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A worm, a gnat, a fly, a hair, a raisin, a skin of a grape



A worm, a gnat, a fly, a hair, a raisin, a skin of a grape

(Thomas Brooks, “A Cabinet of Choice Jewels” 1669)

“Do not boast about tomorrow, for you do not know what a day may bring forth!” Proverbs 27:1

Who can sum up . . .
the many possible deaths which are still lurking in his own body;
or the innumerable hosts of external dangers which beleaguer him on every side;
or the invisible arrows which fly about his ears continually!

Who can tell how soon he may have his mortal wound given him by one or another of them? Now, how sad would it be for a man to have a summons to appear before God in that eternal world, before his heart and life are savingly changed!

The life of a man is but a shadow, a span, a vapor, a flower, etc.

Though there is but one way to come into the world–yet there are thousands of ways to be sent out of the world!

We carry about in our bodies the material for a thousand deaths–and may die a thousand different ways in several hours. As many senses, as many members, nay, as many pores as there are in the body–so many windows there are for death to enter in at!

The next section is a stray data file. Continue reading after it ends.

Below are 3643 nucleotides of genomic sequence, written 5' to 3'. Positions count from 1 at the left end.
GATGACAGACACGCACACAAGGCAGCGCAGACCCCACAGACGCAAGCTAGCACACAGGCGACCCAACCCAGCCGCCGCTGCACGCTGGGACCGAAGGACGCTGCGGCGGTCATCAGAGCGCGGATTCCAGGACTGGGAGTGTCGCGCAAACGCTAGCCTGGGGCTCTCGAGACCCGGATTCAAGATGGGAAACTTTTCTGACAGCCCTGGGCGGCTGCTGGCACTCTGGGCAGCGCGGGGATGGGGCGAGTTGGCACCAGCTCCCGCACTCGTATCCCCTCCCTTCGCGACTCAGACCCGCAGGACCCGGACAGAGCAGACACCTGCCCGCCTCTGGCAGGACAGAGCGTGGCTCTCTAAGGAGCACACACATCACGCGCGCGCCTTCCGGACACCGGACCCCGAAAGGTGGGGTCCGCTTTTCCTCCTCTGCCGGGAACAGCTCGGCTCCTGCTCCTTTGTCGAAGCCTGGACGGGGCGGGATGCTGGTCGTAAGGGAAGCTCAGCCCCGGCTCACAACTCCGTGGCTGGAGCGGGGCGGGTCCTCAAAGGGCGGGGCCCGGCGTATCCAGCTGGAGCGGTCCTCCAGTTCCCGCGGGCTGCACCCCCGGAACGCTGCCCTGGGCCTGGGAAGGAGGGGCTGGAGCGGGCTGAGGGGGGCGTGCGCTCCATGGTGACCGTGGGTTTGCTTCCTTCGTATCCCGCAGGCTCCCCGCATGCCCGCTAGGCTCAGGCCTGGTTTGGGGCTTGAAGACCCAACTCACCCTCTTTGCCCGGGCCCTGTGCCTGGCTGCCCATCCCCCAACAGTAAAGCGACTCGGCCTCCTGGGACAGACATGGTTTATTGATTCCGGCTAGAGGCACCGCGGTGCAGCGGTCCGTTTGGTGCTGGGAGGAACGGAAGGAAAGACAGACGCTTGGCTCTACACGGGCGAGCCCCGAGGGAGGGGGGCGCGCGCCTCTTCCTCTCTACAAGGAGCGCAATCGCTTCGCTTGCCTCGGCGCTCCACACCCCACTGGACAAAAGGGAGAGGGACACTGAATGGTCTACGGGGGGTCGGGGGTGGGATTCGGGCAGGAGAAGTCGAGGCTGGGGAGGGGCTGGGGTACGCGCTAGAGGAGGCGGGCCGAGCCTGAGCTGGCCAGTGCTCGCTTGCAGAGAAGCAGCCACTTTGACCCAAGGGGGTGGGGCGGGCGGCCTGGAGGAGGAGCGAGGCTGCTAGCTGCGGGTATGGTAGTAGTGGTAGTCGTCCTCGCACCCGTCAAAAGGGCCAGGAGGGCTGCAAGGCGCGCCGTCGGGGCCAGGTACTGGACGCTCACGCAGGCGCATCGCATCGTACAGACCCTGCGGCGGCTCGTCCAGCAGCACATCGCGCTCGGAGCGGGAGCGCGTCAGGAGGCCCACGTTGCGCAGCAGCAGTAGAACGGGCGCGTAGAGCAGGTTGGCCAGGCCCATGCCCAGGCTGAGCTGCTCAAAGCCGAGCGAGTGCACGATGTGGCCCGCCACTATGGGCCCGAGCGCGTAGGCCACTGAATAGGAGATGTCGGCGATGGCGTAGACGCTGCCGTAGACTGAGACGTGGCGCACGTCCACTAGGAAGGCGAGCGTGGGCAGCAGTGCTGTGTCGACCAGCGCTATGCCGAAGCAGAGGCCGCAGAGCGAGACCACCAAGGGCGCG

Death needs not spend all his arrows upon us. A worm, a gnat, a fly, a hair, a raisin, a skin of a grape, the stumbling of a horse, the trip of a foot, the pick of a pin, the cutting of a fingernail, the cutting out of a corn; all these have been to others, and any of them may be to us–the means of our death within the space of a few days; nay, of a few hours; nay, of a few moments!

Yet I am sure that the worst of deaths, shall but translate true believers . . .
from earth–to Heaven,
from a wilderness–to a paradise,
from misery–to glory, and
from mixed and mutable enjoyments–to the pure and everlasting enjoyments of God!

To a believer, “The day of death better than the day of birth. It is better to go to a house of mourning than to go to a house of feasting, for death is the destiny of every man; the living should take this to heart.” Ecclesiastes 7:1-2


From → Preachers, Puritans

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